for Michael Burkard
Still winter. Snowing, still. Can it even be called action, this patience
in the form of gravity overdressed in gray?
Days like this, the right silence can be an action, an axe,
right through the frozen sea, as Kafka calls for. A necessary smashing,
opening. Though silence can also be a shattering, closing.
Think of peace & how the Buddhists say it is found through silence.
Think of silence & how Audre Lorde says it will not protect you.
Think of silence as a violence, when silence means being made
a frozen sea. Think of speaking as a violence, when speaking is a house
that dresses your life in the tidiest wallpaper. It makes your grief
sit down, this house. It makes you chairs when you need
justice. It keeps your rage room temperature. I’ve been thinking
about how the world is actually unbearable.
About all those moments of silence we’re supposed to take.
Each year, more moments, less life, & perhaps
the most monastic of monks are right to take vows
of silence that last a decade.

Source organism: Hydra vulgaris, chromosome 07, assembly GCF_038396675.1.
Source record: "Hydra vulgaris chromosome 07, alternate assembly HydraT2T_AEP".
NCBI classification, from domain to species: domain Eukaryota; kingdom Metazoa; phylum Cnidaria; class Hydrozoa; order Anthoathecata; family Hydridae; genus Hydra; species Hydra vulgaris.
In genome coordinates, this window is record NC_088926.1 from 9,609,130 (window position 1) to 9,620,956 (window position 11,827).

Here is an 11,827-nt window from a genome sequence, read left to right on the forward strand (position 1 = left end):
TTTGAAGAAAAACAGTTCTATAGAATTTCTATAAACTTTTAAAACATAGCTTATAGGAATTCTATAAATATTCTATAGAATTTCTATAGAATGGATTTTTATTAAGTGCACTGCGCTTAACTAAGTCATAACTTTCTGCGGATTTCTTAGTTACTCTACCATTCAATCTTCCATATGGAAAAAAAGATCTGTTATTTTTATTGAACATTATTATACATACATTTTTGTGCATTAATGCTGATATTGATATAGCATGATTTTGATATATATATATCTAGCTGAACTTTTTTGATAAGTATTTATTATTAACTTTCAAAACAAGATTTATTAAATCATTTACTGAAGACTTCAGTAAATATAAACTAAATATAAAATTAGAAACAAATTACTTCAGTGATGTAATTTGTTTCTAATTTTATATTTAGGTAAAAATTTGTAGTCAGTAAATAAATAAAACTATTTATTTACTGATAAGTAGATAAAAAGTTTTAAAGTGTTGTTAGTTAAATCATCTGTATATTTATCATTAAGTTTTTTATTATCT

Though someone else (probably French) says our speaking
was never ours; our thoughts & selves housed
by history, rooms we did not choose, but must live in.
Think of Paul Celan, living
in the bone-rooms of German. Living, singing.
What does it mean, to sing in the language of those
who have killed your mother,
would kill her again? Does meaning shatter, leaving
behind the barest moan? This English, I bear it, a master’s
axe, yet so is every tongue—red with singing & killing.
Are we even built for peace? I think of breath & my teacher,
Michael, one of the least masterly, most peaceful people I know,
& Kafka’s number one fan. I think of the puffy blue vest Michael wears
when his breaths turn white. Even when I’m doing my best
think axes & walls, brave monks & unbearable houses,
the thought of Michael in his bit-too-big deep blue vest
leaks in. & I don’t think I will ever stop trying to sneak
into casual conversation the word “ululation.” If only all language
could be ululation in blue vests. If silence could always be
as quiet as Michael, sitting with his coffee & his book, rereading.